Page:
SELECT DefName, DefDesc, DefDisable, DefDebug, DefEventType, DefClearTime, DefEvtMessage, DefAssembly, DefLocation, DefXmlSchema, LastUpdate, LastUserid FROM tb_TaskDefinitions WHERE (DefName = @DefName)',N'@DefName varchar(11),@DefDesc varchar(12),@DefDisable bit,@DefDebug bit,@DefEventType int,@DefClearTime int,@DefEvtMessage varchar(9),@DefAssembly varchar(7),@DefLocation varchar(3),@DefXmlSchema varchar(8000),@LastUpdate datetime,@LastUserid varchar(9),@Original_DefName varchar(8),@Original_DefDesc varchar(12),@Original_DefDisable bit,@Original_DefDebug bit,@Original_DefEventType int,@IsNull_DefClearTime int,@Original_DefClearTime int,@Original_DefEvtMessage varchar(9),@Original_DefAssembly varchar(7),@IsNull_DefLocation int,@Original_DefLocation varchar(3),@IsNull_DefXmlSchema int,@Original_DefXmlSchema varchar(8000),@Original_LastUpdate datetime,@Original_LastUserid varchar(9)',@DefName='CPU taskxxx',@DefDesc='Task for CPU',@DefDisable=1,@DefDebug=1,@DefEventType=1,@DefClearTime=5,@DefEvtMessage='$computer',@DefAssembly='cpu.dll',@DefLocation='c:\',@DefXmlSchema=NULL,@LastUpdate='2009-05-30 00:00:00',@LastUserid='win7\dave',@Original_DefName='CPU task',@Original_DefDesc='Task for CPU',@Original_DefDisable=1,@Original_DefDebug=1,@Original_DefEventType=1,@IsNull_DefClearTime=0,@Original_DefClearTime=5,@Original_DefEvtMessage='$computer',@Original_DefAssembly='cpu.dll',@IsNull_DefLocation=0,@Original_DefLocation='c:\',@IsNull_DefXmlSchema=1,@Original_DefXmlSchema=NULL,@Original_LastUpdate='2009-05-30 00:00:00',@Original_LastUserid='win7\dave'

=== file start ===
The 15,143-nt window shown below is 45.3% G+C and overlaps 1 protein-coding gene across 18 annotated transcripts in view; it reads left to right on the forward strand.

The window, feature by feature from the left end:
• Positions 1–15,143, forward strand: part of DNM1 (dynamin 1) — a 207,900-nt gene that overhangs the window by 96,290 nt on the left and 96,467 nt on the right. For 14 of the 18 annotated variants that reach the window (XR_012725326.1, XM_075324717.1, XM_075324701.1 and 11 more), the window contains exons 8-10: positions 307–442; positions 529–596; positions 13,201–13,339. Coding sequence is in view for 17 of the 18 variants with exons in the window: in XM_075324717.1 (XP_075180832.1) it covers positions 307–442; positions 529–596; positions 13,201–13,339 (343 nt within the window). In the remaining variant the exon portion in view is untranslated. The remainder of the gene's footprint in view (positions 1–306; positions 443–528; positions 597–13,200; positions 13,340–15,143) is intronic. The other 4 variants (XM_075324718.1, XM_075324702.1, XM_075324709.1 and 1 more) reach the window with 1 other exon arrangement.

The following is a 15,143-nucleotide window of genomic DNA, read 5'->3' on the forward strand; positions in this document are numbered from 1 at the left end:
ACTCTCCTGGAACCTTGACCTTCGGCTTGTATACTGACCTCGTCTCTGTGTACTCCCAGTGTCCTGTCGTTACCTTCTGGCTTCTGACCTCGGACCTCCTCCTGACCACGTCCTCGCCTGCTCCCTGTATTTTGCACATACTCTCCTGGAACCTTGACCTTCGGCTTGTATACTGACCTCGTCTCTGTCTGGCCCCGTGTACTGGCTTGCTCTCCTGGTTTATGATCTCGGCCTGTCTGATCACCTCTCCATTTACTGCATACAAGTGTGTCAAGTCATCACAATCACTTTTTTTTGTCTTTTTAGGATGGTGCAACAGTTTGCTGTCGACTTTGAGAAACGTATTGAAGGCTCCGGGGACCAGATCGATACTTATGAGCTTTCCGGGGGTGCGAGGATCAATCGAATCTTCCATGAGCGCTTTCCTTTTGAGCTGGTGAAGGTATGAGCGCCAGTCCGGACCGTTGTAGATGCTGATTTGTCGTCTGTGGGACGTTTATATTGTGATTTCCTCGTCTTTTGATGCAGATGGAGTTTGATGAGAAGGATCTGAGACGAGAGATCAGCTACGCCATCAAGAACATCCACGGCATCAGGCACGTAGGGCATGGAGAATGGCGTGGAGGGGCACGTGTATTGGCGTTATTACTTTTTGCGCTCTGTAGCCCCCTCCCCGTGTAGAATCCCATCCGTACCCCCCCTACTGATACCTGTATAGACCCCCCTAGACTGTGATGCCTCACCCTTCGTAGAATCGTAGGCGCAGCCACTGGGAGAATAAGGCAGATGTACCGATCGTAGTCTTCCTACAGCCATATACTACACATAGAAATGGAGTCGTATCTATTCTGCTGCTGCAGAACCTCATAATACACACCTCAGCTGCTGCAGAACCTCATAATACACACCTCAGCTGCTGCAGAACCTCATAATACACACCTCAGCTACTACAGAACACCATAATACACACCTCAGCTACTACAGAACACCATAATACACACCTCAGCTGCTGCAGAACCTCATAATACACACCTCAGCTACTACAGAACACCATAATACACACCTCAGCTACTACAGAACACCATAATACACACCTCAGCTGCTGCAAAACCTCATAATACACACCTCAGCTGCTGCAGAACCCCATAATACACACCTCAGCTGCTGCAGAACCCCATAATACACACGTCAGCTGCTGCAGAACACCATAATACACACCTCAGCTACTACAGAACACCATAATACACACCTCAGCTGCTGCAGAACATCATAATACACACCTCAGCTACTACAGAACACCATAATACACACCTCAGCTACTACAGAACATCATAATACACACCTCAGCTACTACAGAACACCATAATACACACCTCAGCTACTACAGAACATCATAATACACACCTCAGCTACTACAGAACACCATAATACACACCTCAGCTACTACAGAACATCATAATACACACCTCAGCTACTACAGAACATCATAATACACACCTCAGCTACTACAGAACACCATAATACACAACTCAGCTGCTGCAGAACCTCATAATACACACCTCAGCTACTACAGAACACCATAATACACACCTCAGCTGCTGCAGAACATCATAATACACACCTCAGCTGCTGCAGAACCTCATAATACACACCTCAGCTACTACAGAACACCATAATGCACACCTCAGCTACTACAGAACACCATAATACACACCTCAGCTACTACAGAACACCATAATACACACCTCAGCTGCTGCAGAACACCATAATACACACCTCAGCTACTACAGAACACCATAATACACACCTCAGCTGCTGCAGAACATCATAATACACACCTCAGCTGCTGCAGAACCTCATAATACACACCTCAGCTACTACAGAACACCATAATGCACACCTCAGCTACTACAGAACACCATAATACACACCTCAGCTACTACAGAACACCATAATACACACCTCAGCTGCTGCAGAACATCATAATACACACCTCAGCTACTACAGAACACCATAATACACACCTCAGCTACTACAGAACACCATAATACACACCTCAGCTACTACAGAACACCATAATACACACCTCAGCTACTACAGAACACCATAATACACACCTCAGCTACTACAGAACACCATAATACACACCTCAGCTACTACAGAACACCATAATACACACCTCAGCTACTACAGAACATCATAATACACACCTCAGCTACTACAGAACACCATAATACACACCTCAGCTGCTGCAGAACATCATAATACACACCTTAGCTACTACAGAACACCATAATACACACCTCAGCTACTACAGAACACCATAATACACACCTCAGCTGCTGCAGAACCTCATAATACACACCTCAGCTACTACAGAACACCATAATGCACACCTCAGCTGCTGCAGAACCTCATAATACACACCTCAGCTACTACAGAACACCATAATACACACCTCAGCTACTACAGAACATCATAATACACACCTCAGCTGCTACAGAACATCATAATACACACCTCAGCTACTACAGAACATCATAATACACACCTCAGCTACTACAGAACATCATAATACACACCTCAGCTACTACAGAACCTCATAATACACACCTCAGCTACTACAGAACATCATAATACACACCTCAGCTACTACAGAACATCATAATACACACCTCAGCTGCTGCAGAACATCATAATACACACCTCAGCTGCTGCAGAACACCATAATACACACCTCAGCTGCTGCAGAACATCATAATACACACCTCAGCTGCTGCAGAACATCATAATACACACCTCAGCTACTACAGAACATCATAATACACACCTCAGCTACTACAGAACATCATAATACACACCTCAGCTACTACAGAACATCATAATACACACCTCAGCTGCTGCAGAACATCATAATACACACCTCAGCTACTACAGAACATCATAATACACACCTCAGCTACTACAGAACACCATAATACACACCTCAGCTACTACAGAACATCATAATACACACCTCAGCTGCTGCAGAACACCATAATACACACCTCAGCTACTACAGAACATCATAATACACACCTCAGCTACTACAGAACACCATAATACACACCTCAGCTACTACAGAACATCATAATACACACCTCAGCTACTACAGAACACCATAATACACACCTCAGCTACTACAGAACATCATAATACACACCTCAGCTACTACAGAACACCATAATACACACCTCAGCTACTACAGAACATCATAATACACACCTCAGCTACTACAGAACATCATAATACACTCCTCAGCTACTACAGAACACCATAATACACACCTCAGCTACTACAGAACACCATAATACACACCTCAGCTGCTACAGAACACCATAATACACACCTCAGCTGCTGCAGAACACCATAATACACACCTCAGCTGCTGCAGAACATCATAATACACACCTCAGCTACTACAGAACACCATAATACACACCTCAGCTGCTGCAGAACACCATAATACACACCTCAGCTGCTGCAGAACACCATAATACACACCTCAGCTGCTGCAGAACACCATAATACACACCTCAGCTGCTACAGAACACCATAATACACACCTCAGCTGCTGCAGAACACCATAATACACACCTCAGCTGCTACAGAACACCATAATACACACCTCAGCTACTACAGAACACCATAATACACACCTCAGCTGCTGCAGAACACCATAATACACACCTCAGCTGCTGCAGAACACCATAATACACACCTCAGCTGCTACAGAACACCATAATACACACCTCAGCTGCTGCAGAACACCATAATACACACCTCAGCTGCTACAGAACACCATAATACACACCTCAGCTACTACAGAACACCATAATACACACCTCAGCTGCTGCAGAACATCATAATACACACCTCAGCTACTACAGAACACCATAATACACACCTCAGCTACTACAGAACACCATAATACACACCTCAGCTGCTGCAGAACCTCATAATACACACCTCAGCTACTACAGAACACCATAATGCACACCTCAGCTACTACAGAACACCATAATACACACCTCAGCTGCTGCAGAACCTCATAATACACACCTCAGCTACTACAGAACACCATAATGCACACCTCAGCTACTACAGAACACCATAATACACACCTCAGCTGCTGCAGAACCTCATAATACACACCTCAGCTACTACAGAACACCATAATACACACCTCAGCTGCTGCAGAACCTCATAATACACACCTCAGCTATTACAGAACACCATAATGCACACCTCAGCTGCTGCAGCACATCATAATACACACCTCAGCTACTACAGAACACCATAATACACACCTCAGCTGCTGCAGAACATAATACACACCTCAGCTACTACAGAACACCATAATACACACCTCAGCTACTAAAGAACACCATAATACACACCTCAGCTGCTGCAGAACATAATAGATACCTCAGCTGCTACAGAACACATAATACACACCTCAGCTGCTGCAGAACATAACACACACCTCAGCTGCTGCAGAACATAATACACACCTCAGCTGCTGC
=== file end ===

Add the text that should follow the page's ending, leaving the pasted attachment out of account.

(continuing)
Second Update inside transaction fails trying to change DefName from "CPU Task" to "CPU Taskxxx" because it has already been changed by the previous update with the ADO.NET TableAdapter full well knowing that the value changed since it has the FK constraint and cascading in effect on the client and imported that fact from the database using the Typed Dataset wizard:

    exec sp_executesql N'UPDATE [dbo].[tb_Tasks] SET [TskName] = @TskName, [DefName] = @DefName, [TskDesc] = @TskDesc, [TskDisable] = @TskDisable, [TskDebug] = @TskDebug, [TskClearTime] = @TskClearTime, [TskEvtMessage] = @TskEvtMessage, [TskXmlConfiguration] = @TskXmlConfiguration, [TskOutputLocation] = @TskOutputLocation, [LastUpdate] = @LastUpdate, [LastUserid] = @LastUserid WHERE (([TskName] = @Original_TskName) AND ([DefName] = @Original_DefName) AND ([TskDesc] = @Original_TskDesc) AND ([TskDisable] = @Original_TskDisable) AND ([TskDebug] = @Original_TskDebug) AND ((@IsNull_TskClearTime = 1 AND [TskClearTime] IS NULL) OR ([TskClearTime] = @Original_TskClearTime)) AND ([TskEvtMessage] = @Original_TskEvtMessage) AND ((@IsNull_TskOutputLocation = 1 AND [TskOutputLocation] IS NULL) OR ([TskOutputLocation] = @Original_TskOutputLocation)) AND ([LastUpdate] = @Original_LastUpdate) AND ([LastUserid] = @Original_LastUserid));